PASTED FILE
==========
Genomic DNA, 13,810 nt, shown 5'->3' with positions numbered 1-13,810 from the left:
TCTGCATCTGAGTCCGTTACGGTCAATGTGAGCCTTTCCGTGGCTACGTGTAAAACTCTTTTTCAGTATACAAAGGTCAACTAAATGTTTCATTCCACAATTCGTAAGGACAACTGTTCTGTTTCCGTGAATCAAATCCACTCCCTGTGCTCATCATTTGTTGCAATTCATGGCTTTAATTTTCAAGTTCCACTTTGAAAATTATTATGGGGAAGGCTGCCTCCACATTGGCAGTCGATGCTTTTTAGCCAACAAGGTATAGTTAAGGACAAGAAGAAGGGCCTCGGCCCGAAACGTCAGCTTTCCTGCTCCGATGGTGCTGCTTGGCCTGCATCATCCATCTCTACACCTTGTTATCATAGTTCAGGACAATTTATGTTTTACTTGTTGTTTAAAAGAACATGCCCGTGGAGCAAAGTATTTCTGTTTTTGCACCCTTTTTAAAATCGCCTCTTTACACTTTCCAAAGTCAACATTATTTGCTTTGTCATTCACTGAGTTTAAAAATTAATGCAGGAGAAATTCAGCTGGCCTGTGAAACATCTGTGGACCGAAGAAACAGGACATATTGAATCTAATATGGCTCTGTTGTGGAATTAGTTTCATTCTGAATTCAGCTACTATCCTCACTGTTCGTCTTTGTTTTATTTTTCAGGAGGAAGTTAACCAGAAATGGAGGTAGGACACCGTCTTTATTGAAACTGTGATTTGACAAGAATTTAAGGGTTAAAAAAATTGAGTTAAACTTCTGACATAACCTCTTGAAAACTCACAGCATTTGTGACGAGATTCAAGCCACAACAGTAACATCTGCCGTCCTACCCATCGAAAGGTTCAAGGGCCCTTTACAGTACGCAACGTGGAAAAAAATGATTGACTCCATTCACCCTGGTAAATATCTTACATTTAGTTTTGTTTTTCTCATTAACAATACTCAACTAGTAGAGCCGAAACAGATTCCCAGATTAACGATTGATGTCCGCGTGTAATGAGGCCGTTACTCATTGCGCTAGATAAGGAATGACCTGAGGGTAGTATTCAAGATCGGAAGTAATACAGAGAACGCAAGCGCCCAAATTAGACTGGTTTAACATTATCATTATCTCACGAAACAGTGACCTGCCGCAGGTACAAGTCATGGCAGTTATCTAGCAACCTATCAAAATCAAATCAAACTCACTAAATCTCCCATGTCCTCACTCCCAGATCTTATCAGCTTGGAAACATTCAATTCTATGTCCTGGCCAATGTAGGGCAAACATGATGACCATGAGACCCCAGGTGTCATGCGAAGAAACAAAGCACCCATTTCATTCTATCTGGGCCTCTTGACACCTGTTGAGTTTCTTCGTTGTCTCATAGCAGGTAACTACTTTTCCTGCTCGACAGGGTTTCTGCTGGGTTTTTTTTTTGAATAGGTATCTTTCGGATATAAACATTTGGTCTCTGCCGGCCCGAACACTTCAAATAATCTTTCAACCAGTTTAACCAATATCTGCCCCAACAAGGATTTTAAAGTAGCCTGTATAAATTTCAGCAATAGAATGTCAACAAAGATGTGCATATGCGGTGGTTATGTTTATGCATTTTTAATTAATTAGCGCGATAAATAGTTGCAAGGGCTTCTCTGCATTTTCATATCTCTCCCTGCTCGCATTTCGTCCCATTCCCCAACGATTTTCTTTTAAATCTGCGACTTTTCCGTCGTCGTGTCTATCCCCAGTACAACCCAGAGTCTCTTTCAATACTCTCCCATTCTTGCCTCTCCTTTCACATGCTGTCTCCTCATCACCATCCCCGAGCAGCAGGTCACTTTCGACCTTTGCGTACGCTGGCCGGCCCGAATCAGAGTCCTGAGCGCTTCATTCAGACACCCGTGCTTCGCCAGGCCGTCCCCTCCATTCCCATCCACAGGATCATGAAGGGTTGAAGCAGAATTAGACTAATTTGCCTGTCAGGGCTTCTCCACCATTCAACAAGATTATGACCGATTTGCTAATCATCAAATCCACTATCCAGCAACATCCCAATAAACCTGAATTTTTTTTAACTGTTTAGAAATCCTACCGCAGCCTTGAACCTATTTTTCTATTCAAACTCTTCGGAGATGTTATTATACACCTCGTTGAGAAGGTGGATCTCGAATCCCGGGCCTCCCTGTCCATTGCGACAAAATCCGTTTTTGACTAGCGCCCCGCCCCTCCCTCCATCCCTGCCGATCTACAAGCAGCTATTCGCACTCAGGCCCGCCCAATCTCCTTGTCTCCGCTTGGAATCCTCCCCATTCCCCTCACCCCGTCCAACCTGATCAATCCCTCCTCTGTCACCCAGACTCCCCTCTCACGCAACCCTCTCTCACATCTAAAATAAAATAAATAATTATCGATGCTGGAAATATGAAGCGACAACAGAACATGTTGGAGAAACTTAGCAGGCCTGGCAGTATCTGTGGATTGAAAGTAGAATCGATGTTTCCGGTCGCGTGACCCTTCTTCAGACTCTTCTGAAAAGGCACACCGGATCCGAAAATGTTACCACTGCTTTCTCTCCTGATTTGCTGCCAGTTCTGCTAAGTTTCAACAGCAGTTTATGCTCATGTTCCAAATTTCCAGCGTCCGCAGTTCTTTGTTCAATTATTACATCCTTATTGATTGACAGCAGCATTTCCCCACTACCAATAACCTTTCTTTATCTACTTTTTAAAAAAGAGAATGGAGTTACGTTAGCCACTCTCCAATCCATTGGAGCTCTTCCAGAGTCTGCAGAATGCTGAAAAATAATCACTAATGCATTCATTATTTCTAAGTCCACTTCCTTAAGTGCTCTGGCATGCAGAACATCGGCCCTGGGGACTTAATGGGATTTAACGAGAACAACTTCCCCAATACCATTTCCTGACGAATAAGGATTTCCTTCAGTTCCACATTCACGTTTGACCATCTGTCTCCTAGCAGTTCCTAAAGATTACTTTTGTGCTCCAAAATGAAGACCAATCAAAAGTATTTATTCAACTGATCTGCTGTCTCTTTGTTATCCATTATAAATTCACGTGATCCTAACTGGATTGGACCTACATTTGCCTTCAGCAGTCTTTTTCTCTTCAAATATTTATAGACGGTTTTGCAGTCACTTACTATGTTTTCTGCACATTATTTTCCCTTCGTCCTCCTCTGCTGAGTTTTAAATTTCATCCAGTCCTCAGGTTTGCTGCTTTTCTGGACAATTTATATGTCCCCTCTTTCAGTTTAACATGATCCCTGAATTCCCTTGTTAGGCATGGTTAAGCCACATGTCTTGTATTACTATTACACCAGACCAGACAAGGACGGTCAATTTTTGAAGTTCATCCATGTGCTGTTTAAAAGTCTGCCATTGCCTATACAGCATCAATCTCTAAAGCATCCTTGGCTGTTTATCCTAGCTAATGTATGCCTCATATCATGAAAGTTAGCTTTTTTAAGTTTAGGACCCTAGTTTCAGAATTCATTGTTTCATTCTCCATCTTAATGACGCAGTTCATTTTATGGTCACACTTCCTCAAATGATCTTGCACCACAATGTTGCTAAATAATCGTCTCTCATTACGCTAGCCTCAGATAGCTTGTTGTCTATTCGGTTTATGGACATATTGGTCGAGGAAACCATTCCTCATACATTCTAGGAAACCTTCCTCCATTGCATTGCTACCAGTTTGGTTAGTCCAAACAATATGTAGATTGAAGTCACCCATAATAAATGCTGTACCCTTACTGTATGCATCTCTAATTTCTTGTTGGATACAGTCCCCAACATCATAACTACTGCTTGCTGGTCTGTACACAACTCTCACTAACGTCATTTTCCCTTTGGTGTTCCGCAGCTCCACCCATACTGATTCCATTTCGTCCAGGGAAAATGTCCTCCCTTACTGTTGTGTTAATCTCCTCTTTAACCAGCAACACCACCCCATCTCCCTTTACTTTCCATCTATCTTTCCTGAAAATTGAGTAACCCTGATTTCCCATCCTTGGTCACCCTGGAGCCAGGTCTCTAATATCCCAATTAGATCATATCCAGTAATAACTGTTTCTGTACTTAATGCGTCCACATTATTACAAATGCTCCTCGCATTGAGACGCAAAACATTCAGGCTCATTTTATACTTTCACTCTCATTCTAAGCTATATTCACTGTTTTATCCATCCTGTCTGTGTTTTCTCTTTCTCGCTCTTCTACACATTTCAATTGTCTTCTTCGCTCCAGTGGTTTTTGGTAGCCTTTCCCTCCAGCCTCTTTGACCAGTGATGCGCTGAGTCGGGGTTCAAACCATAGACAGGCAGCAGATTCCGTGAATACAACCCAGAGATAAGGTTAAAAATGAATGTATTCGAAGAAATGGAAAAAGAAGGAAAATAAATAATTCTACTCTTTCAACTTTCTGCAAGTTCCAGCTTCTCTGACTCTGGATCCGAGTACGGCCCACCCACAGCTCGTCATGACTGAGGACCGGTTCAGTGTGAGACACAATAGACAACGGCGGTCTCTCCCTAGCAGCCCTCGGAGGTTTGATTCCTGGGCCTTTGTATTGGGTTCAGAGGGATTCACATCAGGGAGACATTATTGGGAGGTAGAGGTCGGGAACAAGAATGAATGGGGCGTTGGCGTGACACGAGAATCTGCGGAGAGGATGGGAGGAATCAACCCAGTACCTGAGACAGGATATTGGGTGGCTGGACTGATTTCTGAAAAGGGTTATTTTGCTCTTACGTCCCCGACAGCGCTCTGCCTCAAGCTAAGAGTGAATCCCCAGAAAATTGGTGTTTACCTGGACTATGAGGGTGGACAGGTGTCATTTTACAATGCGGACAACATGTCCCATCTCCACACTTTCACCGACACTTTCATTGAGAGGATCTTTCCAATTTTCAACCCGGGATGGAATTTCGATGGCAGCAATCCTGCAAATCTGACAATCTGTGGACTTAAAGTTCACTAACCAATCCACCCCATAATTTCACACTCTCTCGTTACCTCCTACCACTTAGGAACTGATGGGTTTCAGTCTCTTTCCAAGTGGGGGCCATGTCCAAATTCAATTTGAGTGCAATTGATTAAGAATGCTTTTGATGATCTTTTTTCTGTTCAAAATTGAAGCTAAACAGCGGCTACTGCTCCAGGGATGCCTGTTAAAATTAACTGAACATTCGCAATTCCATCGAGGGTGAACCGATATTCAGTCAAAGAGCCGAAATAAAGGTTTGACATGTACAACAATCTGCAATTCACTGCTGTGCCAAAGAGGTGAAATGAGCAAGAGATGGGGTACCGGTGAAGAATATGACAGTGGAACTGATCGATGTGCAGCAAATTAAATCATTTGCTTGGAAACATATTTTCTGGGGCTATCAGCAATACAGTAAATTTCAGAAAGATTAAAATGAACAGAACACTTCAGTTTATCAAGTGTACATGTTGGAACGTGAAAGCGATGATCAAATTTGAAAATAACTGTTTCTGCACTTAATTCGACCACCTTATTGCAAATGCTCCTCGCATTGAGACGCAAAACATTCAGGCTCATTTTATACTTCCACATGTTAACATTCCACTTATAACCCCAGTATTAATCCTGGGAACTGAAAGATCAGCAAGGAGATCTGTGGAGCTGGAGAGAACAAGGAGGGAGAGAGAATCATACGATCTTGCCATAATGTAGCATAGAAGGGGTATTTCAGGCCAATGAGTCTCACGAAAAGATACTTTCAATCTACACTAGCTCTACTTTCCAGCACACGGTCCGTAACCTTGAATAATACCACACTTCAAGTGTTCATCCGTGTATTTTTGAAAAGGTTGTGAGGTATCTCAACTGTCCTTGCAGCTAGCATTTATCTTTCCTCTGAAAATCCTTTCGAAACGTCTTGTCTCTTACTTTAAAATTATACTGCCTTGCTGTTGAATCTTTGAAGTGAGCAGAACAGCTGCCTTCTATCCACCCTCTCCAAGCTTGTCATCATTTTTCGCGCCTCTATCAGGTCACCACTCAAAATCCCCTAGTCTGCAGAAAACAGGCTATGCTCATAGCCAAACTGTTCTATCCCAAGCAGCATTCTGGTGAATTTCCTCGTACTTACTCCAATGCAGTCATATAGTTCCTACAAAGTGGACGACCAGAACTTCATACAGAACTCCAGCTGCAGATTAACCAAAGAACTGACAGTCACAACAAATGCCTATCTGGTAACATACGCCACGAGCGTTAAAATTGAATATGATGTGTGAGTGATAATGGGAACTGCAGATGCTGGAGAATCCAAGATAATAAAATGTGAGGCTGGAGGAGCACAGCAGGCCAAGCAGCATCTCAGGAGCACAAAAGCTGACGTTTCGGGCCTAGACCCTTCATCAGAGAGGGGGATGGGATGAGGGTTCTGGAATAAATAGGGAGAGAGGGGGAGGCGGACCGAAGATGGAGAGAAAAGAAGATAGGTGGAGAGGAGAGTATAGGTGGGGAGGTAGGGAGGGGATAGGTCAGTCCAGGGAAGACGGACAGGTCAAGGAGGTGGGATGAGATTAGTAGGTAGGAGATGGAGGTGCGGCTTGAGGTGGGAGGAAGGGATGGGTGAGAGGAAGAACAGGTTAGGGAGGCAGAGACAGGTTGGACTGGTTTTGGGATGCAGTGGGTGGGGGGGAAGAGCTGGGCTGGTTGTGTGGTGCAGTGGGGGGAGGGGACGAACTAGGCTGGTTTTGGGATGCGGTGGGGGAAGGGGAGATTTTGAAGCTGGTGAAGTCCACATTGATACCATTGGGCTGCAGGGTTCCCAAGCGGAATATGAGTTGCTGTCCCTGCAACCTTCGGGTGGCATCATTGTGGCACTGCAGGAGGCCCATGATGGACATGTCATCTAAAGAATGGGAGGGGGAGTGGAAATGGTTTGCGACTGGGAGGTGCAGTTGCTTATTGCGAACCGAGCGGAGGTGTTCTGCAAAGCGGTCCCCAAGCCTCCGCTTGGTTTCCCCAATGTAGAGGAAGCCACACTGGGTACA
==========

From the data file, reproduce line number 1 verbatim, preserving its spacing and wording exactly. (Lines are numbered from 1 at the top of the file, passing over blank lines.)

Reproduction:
Genomic DNA, 13,810 nt, shown 5'->3' with positions numbered 1-13,810 from the left: